When I arrive at work the students are already crowding in and around the studio’s: Audition time has started and instead of teaching I am sitting behind a jury table. At the Pop and Jazz Department of the ArtEZ University of the Arts in Arnhem (The Netherlands) all the auditions are public, so the classrooms not only breathe the sweat of the candidates but also the excitement of the audience. For me the biggest challenge is to formulate my judgement with as much integrity and objectivity as possible. For instance: How do you assess someone who has worked very hard but whose level of performance is not yet really convincing? Do you reward the effort and commitment or is it only the result that counts? And what if you really don’t like the repertoire choice of the student? Fortunately I am not the only jury member, which sometimes leads to interesting discussions with colleagues and, to be honest, sometimes also to irritation and misunderstanding.
Sometimes during auditions I wonder who is actually judging whom? The large table in front of the stage and the piles of forms leave no doubt that we as teachers determine what goes into the student file. In doing so, one and the same grade can evoke very different reactions. One student may be overjoyed with a seven (on a scale of ten) and another deeply saddened with the same grade. Even teachers sometimes have their own idea of what a good grade is. For example, I experienced once that a teacher asked for a re-vote because he had planned a nine as a final grade for ‘his’ student and he was not satisfied with the 8.5 that came out of the vote as an average. What I mean is that it is not only the teachers who judge the students, but that on both sides of the jury table one judges themselves. If the grade is not high enough then all too often not only the student but also the teacher feels that he has failed. The reverse occurs when the student performs much better than expected and the teacher rewards not only the student but also himself by giving an extra high grade. This certainly does not mean that teachers do not take their jury duty seriously, on the contrary. But the work is done by humans and that is good to keep in mind. As my mother always said; “A No you already have, a Yes you can get.” So if you are rejected at an entrance audition, then it is certainly worth trying again elsewhere!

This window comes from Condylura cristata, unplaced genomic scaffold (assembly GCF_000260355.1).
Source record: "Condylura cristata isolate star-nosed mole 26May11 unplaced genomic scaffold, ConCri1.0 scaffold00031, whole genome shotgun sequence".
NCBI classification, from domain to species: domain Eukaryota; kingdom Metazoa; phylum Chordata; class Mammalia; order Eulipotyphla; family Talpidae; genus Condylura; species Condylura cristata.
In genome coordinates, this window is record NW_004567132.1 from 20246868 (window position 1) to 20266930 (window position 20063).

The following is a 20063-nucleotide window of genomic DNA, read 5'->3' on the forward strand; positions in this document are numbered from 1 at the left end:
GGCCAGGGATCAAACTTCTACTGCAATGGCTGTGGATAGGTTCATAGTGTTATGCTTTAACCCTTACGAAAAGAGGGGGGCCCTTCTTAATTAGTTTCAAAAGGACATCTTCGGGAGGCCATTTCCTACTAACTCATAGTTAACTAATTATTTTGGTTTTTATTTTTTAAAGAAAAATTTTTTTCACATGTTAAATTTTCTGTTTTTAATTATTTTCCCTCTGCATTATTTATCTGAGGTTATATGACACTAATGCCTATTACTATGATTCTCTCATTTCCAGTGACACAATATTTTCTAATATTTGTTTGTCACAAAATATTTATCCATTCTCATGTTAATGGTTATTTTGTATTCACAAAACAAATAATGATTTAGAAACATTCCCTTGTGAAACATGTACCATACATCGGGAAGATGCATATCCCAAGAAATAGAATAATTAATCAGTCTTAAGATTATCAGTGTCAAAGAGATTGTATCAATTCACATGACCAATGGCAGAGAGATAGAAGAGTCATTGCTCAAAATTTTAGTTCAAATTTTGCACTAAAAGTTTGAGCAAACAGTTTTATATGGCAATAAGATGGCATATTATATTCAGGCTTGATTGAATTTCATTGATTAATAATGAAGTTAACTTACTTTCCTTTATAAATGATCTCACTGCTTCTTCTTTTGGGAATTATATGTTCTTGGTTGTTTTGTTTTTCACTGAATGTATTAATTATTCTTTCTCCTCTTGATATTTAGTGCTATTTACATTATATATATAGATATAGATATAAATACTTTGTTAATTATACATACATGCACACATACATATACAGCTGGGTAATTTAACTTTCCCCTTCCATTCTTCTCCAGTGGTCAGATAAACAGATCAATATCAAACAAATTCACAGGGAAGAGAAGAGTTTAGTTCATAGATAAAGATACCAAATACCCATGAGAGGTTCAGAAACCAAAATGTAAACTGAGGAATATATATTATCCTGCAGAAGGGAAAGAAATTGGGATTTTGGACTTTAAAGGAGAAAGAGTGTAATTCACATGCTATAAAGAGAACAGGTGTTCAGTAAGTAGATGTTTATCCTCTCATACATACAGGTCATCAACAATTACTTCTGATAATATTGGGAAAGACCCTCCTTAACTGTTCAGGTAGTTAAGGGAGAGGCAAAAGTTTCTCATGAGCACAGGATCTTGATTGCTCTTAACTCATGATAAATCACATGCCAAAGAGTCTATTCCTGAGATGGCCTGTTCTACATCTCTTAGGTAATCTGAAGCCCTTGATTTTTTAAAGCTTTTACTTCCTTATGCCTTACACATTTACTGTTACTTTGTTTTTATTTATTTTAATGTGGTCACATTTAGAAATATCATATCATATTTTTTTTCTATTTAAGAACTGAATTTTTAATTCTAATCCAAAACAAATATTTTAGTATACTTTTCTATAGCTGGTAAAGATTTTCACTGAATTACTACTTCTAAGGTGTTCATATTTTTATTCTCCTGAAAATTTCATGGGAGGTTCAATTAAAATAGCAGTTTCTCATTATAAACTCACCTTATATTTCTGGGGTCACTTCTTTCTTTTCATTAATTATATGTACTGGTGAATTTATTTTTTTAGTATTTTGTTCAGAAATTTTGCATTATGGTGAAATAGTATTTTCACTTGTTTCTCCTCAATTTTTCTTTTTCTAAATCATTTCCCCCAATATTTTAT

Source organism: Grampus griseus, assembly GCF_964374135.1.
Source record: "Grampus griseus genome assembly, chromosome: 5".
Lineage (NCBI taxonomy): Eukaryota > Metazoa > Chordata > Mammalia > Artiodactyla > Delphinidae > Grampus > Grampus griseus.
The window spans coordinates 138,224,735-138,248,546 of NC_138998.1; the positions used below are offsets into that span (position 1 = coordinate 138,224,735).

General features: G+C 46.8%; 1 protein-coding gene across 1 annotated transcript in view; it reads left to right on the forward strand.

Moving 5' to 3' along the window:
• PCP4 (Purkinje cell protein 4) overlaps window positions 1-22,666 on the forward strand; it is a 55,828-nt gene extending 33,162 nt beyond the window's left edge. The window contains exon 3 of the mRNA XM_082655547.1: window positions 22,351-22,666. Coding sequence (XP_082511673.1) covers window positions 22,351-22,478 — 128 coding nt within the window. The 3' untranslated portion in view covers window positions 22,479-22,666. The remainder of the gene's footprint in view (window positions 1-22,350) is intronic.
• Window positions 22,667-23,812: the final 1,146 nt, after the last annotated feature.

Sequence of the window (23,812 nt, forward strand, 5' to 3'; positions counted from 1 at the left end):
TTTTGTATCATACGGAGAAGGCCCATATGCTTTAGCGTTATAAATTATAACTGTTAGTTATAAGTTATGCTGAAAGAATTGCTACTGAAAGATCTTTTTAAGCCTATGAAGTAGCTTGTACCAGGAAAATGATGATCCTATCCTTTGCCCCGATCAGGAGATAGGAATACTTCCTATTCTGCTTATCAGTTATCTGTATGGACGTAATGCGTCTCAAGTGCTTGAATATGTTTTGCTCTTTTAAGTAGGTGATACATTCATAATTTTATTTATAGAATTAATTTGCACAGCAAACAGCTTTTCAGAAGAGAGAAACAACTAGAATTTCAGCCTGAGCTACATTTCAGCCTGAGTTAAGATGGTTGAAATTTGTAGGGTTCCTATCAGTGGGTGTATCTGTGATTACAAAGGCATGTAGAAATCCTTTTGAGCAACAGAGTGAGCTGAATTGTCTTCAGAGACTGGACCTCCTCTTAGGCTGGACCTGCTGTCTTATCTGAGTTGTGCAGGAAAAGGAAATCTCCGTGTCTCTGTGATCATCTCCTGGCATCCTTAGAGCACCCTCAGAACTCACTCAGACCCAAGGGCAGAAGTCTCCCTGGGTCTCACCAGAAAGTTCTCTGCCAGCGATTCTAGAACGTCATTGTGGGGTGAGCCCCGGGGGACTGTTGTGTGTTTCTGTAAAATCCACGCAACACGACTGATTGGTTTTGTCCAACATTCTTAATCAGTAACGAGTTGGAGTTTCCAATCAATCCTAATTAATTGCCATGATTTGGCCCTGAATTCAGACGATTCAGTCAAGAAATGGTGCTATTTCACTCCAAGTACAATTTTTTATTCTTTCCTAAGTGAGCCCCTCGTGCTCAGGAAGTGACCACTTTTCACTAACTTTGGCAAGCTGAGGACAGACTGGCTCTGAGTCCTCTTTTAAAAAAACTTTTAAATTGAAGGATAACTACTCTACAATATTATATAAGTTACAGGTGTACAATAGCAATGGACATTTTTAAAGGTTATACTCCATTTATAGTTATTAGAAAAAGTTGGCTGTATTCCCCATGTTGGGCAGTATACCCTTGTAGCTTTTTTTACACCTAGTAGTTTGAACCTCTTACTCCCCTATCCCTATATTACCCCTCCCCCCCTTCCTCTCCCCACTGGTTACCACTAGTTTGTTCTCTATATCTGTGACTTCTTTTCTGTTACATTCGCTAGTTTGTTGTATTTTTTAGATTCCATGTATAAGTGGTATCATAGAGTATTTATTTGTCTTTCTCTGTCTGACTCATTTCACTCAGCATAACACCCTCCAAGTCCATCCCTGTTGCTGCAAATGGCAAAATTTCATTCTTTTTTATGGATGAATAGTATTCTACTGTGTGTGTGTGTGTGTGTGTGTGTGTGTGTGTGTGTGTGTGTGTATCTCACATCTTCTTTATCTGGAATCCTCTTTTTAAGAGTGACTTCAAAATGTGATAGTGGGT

This Column appeared first in ZING Magazine